AMA Says Potential SCOTUS Case Could Threaten Data Sharing
April 29, 2015 in News
The American Medical Association has called attention to a potential Supreme Court case that could threaten health care providers’ ability to share patient data with patient safety systems without fear of legal action, Politico‘s “Morning eHealth” reports (Gold et al., “Morning eHealth,” Politico, 4/27).
At issue in Tibbs v. Bunnell are confidentiality protections under the Patient Safety and Quality Improvement Act for data collected through patient safety systems for the purpose of studying adverse health outcomes and improving care. The act removes the threat that the shared information could be used against physicians involved by allowing them to share such data through patient safety organizations.
According to AMA, the case started after the estate of a patient who died at a University of Kentucky medical center brought a liability suit against the hospital, which had submitted an incident report to a patient safety organization to be added to a patient safety database.
The patient’s estate had asked for the report as part of the litigation discovery process. However, the hospital argued it was protected under PSQIA.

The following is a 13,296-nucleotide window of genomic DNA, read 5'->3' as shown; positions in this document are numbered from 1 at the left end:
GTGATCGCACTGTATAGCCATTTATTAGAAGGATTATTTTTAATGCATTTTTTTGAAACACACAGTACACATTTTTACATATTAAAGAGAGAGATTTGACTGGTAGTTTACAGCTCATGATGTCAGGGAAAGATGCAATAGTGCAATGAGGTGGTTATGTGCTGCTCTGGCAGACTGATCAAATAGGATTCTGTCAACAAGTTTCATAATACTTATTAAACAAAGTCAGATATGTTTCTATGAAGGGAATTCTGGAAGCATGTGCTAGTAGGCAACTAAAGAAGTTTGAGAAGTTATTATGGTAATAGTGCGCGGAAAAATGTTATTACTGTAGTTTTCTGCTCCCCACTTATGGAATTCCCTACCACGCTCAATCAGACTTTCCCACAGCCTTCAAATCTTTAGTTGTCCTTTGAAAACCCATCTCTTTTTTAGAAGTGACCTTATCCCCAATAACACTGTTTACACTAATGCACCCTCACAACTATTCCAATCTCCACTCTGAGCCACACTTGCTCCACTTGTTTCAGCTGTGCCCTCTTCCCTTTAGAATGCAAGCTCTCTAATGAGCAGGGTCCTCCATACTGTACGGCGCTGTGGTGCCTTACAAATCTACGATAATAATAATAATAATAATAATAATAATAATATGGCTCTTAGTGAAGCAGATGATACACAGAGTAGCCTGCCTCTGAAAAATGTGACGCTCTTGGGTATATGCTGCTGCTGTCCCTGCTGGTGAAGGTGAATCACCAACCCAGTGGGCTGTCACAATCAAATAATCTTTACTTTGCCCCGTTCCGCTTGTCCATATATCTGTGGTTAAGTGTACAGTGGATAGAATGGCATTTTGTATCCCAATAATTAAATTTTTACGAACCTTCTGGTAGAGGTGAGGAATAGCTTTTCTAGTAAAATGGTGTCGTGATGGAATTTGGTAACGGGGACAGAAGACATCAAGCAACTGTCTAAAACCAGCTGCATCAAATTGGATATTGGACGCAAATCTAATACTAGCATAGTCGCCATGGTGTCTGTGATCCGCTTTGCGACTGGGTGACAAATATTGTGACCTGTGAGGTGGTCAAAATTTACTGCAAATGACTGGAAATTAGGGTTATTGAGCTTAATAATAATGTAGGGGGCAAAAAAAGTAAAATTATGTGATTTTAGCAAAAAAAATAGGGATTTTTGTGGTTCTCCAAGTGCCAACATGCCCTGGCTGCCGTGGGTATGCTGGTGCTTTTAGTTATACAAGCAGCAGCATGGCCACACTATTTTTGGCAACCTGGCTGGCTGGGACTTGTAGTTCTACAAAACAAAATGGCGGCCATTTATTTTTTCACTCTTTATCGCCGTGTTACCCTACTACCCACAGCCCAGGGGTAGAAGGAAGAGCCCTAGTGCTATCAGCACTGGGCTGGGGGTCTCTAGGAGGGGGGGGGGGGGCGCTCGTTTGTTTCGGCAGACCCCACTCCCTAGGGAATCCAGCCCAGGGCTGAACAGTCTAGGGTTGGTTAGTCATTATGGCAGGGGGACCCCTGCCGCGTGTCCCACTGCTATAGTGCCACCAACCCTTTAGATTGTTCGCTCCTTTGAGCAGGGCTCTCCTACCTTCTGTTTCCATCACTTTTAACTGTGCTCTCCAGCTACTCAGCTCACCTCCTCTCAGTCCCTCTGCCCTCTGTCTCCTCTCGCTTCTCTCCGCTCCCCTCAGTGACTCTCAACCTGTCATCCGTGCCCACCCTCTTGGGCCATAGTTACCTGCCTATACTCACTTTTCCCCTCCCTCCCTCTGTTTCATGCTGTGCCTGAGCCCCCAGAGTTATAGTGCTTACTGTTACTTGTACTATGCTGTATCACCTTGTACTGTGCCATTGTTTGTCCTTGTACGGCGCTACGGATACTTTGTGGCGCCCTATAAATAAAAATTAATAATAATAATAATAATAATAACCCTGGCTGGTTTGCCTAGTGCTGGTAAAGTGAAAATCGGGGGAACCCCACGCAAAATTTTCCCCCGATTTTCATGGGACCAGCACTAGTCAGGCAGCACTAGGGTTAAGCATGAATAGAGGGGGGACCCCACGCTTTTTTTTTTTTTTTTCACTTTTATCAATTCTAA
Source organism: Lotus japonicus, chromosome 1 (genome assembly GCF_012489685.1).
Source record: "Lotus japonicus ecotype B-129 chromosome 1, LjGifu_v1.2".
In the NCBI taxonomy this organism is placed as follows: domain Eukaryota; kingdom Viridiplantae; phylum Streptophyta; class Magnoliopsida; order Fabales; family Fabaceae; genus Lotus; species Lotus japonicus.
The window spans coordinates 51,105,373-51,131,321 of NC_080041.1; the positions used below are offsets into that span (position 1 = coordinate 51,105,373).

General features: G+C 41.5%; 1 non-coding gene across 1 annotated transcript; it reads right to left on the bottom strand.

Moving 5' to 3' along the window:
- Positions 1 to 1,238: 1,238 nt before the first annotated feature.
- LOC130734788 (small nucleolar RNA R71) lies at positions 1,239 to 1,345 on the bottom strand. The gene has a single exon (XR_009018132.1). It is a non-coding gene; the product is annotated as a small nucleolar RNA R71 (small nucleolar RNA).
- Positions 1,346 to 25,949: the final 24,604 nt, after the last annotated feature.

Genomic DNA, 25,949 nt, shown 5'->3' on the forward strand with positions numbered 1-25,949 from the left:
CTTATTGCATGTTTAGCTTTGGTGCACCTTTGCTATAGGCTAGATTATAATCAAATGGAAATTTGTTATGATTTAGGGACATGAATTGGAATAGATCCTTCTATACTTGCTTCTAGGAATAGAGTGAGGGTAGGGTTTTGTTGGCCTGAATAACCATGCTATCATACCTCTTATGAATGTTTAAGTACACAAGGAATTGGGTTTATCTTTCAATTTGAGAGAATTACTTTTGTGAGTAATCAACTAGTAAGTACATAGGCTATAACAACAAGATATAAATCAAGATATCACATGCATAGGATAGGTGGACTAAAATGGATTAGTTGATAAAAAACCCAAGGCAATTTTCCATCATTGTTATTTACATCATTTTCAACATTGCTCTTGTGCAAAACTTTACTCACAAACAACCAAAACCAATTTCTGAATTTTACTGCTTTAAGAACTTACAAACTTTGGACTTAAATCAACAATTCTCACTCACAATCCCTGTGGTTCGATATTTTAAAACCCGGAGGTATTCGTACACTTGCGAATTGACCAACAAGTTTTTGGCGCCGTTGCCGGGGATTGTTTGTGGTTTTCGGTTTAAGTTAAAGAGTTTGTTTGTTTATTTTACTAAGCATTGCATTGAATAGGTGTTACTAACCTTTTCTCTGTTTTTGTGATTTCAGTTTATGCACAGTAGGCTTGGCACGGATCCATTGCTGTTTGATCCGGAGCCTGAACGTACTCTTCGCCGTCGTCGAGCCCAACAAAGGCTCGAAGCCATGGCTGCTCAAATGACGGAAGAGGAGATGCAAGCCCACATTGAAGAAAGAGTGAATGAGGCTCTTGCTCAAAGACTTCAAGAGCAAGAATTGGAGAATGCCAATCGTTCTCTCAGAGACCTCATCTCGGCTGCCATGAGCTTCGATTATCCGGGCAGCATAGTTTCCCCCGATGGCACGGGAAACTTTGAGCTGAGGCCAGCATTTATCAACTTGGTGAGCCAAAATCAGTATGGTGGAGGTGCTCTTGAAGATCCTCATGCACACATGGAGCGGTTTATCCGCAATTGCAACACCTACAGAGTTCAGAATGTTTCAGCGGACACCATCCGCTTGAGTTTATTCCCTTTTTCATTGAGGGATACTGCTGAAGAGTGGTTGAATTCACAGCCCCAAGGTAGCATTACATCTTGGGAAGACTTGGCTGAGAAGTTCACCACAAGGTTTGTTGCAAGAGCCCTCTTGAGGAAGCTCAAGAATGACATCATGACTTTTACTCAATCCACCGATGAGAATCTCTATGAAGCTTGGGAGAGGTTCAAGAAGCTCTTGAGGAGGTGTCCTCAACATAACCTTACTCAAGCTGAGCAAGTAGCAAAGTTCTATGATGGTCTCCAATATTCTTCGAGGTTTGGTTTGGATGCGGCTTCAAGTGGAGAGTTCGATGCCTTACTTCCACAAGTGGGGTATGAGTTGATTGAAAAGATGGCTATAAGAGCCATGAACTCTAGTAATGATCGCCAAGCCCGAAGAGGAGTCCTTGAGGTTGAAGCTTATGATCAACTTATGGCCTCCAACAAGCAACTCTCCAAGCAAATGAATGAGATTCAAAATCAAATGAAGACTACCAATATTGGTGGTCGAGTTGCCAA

A trial court ruled that the report was not protected. The Kentucky Supreme Court concurred, ruling that the information was not protected under the PSQIA because such records are required under state law, regardless of if they are submitted to an agency or not (AMA Wire, 4/24).
The hospital is now asking the U.S. Supreme Court to reverse the decision.
In an amicus brief filed by the Litigation Center of the AMA and the State Medical Societies, physicians wrote that a decision upholding the state Supreme Court’s decision could “stifle the collection and use of ‘patient safety work product,’ and frustrate” one of the law’s main aims, which is “to provide a nationwide repository where adverse health care outcomes can be studied and corrected” (“Morning eHealth,” Politico, 4/27).